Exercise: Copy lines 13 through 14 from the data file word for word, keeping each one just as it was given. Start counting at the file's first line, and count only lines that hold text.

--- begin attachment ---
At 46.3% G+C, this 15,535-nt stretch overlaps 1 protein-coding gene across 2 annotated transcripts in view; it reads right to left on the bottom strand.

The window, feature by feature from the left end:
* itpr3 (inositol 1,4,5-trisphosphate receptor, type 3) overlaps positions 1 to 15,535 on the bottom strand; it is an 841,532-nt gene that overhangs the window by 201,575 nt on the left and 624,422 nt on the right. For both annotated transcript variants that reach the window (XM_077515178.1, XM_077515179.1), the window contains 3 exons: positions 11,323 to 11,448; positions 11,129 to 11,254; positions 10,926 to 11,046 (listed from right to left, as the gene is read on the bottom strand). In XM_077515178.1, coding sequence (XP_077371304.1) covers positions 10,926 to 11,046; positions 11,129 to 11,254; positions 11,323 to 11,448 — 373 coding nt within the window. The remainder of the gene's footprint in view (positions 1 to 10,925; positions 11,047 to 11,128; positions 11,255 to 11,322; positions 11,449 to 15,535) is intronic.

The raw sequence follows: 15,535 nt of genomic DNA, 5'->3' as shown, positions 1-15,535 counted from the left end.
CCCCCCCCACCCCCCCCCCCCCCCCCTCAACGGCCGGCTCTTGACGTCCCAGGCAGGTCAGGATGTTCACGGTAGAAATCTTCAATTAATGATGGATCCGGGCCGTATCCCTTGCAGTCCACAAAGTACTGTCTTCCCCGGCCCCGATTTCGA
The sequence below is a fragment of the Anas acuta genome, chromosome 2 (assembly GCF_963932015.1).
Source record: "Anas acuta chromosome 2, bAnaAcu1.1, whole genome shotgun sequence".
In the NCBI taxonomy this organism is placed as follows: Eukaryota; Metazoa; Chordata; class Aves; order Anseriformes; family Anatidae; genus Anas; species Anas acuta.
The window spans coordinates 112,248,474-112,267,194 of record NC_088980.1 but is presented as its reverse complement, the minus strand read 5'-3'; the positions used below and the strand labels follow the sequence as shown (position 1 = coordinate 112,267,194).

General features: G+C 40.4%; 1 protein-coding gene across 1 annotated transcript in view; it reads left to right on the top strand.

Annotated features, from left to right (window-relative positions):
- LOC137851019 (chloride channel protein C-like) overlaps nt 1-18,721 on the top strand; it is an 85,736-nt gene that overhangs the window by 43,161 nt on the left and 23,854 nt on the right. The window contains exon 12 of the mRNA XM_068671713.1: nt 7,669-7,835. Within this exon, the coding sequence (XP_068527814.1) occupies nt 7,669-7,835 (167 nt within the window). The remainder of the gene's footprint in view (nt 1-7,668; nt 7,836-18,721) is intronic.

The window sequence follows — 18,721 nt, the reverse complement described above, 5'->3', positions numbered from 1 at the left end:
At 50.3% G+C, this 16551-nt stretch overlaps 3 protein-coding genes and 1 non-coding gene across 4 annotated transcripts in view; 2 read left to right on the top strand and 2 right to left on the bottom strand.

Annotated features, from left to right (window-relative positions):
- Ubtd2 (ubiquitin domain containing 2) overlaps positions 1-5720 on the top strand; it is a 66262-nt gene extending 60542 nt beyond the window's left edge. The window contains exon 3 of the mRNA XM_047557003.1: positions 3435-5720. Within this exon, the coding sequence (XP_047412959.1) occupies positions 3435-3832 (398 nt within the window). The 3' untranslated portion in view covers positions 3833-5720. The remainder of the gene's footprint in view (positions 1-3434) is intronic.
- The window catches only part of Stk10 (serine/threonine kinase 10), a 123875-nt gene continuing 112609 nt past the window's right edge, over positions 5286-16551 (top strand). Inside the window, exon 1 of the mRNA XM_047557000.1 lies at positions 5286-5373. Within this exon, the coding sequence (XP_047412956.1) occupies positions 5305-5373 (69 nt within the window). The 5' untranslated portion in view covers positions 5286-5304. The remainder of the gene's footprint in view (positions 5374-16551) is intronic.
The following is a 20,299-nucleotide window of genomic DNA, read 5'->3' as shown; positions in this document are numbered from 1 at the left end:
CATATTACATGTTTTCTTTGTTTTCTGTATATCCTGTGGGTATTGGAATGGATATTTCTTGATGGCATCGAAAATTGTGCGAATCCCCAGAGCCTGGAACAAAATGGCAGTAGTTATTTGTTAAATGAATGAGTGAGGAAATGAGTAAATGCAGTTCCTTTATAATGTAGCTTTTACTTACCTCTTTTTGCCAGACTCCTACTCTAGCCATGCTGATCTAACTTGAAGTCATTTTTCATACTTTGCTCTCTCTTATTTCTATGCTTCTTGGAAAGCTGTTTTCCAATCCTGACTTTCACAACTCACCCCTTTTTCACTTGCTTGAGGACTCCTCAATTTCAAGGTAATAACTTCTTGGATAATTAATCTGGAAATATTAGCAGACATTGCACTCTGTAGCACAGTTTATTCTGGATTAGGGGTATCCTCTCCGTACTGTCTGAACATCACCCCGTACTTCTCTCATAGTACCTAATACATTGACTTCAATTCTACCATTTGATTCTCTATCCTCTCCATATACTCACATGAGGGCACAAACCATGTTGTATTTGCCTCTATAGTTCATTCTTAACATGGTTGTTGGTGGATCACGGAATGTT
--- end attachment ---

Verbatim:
The window sequence follows — 18,721 nt, the reverse complement described above, 5'->3', positions numbered from 1 at the left end:
At 50.3% G+C, this 16551-nt stretch overlaps 3 protein-coding genes and 1 non-coding gene across 4 annotated transcripts in view; 2 read left to right on the top strand and 2 right to left on the bottom strand.